I have many stories to tell, as well.

Like the tides in Destin, Florida, my writing output has ebbed and flowed. While I have several published short stories, including feature articles for StoryBoard, I’m still working on that elusive first novel. Now pushing 60—a horrendous thought—I’ve rediscovered that passion, that fire, that I had many, many years ago.

My dream of being a published author may still become a reality.

After paying for my copies of StoryBoard Memphis, I glanced around Novel. It was the day before Thanksgiving, and the bookstore was somewhat crowded,  masked shoppers searching for early gifts before the Black Friday onslaught two days later.

I decided to wander around the store and, maybe, get some ideas for possible Christmas presents. Somewhere past the New Releases section, my excitement got the better of me. I stood off to one side and slid a StoryBoard Memphis from my bag. I found my article, complete with the pictures I took, and smiled; proud, much like a new parent.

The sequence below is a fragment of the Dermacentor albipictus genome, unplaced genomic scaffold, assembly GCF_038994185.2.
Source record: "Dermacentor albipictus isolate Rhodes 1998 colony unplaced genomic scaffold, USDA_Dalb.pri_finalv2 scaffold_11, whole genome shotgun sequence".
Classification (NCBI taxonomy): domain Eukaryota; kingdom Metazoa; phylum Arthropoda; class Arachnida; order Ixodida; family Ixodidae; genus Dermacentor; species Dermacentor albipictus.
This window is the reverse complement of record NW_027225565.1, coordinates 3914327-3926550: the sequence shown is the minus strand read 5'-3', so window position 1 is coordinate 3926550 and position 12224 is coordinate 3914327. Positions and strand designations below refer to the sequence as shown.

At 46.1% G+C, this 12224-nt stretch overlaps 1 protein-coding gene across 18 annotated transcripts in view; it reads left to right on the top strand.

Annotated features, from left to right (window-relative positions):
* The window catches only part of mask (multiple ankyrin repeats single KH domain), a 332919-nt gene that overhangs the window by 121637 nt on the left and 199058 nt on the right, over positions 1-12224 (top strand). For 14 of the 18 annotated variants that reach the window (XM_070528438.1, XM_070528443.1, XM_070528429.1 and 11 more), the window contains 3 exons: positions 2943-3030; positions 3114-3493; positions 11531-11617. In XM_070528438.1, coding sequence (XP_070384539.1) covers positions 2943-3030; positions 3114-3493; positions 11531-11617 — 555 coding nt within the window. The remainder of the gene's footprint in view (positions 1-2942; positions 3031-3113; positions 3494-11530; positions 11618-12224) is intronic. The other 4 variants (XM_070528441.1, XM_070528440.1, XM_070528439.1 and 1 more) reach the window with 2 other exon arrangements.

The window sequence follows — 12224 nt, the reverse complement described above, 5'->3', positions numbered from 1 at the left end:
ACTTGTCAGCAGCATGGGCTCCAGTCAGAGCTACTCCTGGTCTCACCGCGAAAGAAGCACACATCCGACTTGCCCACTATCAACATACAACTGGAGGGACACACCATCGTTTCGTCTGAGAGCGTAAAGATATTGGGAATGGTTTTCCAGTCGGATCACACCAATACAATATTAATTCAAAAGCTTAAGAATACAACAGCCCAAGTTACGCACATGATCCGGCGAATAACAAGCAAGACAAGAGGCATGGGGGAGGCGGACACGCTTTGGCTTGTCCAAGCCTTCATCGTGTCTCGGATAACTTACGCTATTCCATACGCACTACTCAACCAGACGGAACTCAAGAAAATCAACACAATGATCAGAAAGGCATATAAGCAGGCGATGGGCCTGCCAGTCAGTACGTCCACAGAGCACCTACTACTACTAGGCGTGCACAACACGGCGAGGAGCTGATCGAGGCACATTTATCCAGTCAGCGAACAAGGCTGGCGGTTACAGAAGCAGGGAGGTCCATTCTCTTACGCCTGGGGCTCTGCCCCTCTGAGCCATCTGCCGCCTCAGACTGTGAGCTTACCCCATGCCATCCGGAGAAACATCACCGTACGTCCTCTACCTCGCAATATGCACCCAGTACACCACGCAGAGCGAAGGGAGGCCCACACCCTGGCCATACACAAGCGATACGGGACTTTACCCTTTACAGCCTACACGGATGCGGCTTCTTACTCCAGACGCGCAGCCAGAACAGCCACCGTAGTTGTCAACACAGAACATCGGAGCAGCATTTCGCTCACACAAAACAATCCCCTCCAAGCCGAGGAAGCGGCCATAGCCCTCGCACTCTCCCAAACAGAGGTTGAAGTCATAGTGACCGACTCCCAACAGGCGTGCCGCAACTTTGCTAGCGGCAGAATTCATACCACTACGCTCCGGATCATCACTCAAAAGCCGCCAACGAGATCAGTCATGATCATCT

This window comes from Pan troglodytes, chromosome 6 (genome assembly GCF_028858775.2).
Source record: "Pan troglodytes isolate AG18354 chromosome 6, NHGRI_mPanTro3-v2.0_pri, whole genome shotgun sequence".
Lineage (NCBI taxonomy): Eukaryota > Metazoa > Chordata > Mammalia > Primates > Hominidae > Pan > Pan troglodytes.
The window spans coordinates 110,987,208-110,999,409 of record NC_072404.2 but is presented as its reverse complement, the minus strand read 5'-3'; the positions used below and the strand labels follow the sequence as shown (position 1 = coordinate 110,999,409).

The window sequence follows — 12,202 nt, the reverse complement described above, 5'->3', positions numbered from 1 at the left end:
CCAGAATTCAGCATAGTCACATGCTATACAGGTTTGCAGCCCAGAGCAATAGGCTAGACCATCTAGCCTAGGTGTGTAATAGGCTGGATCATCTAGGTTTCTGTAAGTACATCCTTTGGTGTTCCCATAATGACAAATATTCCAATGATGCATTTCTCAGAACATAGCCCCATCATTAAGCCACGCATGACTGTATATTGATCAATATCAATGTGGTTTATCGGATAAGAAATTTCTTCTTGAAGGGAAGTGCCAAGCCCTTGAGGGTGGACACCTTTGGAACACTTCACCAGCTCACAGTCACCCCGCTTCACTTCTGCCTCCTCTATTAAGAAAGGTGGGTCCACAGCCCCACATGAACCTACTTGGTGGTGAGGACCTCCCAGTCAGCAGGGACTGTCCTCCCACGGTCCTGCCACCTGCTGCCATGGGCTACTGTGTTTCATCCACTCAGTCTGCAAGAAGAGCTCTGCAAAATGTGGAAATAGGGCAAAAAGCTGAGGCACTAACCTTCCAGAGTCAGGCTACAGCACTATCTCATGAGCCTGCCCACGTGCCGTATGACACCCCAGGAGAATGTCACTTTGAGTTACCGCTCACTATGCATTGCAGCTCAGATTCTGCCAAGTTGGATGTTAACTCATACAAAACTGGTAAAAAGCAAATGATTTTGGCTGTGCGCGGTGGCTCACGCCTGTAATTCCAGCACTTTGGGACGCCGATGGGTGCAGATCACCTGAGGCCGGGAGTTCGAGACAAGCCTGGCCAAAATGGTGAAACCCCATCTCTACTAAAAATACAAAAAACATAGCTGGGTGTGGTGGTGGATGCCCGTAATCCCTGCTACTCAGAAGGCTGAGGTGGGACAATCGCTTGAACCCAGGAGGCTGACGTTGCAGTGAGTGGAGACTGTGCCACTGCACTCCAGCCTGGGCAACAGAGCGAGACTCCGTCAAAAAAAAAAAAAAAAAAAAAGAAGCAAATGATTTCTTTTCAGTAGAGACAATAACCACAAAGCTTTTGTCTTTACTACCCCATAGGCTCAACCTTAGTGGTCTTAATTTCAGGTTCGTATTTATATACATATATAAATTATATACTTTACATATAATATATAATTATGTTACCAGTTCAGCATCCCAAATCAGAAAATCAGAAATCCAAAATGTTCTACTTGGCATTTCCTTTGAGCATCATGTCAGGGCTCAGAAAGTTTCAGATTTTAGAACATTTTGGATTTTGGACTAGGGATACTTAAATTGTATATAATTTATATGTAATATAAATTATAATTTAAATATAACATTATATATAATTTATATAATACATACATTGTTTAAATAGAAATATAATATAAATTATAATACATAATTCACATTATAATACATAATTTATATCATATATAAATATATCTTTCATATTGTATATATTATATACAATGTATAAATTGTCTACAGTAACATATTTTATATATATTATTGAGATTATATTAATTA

Seeing your name in print is so satisfying. Especially for this old man, who finally gets to fulfill his passion.

What’s old is new, again.

Ken Billett has called Memphis home for more than thirty years. A freelance writer, fiction author, and nationally known advocate for skin cancer prevention and research, Ken volunteers his time at the Blues Hall of Fame on South Main in downtown Memphis. When not tending to his flowers, Ken and his wife Vicki travel extensively. StoryBoard Memphis is proud to present Ken’s columns Time Capsules and Get out of Town as ongoing features here on StoryBoard.